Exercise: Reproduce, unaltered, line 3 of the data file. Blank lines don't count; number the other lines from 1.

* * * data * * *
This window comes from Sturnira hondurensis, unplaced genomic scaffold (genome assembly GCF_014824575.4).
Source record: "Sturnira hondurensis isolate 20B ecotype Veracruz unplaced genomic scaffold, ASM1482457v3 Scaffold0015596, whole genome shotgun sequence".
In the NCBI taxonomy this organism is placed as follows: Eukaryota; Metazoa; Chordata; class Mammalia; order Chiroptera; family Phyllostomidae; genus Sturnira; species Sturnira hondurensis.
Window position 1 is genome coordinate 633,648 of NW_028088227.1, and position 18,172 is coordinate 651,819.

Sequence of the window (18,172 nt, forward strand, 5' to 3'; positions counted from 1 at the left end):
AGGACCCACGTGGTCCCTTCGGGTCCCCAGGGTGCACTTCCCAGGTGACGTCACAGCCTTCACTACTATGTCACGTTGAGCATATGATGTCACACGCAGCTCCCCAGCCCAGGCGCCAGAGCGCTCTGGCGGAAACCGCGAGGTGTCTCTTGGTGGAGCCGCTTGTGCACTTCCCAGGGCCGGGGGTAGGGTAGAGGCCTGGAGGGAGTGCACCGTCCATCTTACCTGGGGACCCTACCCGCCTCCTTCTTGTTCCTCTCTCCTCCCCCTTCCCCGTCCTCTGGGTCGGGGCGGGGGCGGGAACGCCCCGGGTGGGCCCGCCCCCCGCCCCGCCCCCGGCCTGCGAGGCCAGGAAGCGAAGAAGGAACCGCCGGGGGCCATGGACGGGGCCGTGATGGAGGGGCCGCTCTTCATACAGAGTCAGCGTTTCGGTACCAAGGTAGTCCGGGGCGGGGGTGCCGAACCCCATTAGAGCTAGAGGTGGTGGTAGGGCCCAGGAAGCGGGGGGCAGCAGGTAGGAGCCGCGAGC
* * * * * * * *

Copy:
In the NCBI taxonomy this organism is placed as follows: Eukaryota; Metazoa; Chordata; class Mammalia; order Chiroptera; family Phyllostomidae; genus Sturnira; species Sturnira hondurensis.